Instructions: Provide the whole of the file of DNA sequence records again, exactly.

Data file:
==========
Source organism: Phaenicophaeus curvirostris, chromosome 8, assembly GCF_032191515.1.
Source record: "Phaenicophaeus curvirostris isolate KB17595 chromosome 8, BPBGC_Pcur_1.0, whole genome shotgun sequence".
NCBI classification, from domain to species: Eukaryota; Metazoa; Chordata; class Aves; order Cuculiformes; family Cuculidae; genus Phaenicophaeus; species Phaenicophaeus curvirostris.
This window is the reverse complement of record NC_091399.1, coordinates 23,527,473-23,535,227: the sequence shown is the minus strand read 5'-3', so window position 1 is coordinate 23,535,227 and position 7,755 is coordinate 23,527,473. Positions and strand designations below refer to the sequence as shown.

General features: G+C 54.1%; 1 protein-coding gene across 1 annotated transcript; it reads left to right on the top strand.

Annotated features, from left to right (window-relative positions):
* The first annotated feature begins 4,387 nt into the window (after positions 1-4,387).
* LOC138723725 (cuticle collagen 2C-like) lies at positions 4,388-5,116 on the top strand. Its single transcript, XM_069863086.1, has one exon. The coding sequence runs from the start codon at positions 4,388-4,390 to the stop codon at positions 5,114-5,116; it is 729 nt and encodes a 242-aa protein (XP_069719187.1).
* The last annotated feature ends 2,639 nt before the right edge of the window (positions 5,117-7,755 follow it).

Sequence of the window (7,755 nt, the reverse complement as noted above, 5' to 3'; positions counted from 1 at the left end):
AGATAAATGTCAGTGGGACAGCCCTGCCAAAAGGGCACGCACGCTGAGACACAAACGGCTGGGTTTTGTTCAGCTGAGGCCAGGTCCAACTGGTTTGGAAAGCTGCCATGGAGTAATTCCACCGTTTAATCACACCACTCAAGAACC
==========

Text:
Source organism: Phaenicophaeus curvirostris, chromosome 8, assembly GCF_032191515.1.
Source record: "Phaenicophaeus curvirostris isolate KB17595 chromosome 8, BPBGC_Pcur_1.0, whole genome shotgun sequence".
NCBI classification, from domain to species: Eukaryota; Metazoa; Chordata; class Aves; order Cuculiformes; family Cuculidae; genus Phaenicophaeus; species Phaenicophaeus curvirostris.
This window is the reverse complement of record NC_091399.1, coordinates 23,527,473-23,535,227: the sequence shown is the minus strand read 5'-3', so window position 1 is coordinate 23,535,227 and position 7,755 is coordinate 23,527,473. Positions and strand designations below refer to the sequence as shown.

General features: G+C 54.1%; 1 protein-coding gene across 1 annotated transcript; it reads left to right on the top strand.

Annotated features, from left to right (window-relative positions):
* The first annotated feature begins 4,387 nt into the window (after positions 1-4,387).
* LOC138723725 (cuticle collagen 2C-like) lies at positions 4,388-5,116 on the top strand. Its single transcript, XM_069863086.1, has one exon. The coding sequence runs from the start codon at positions 4,388-4,390 to the stop codon at positions 5,114-5,116; it is 729 nt and encodes a 242-aa protein (XP_069719187.1).
* The last annotated feature ends 2,639 nt before the right edge of the window (positions 5,117-7,755 follow it).

Sequence of the window (7,755 nt, the reverse complement as noted above, 5' to 3'; positions counted from 1 at the left end):
AGATAAATGTCAGTGGGACAGCCCTGCCAAAAGGGCACGCACGCTGAGACACAAACGGCTGGGTTTTGTTCAGCTGAGGCCAGGTCCAACTGGTTTGGAAAGCTGCCATGGAGTAATTCCACCGTTTAATCACACCACTCAAGAACC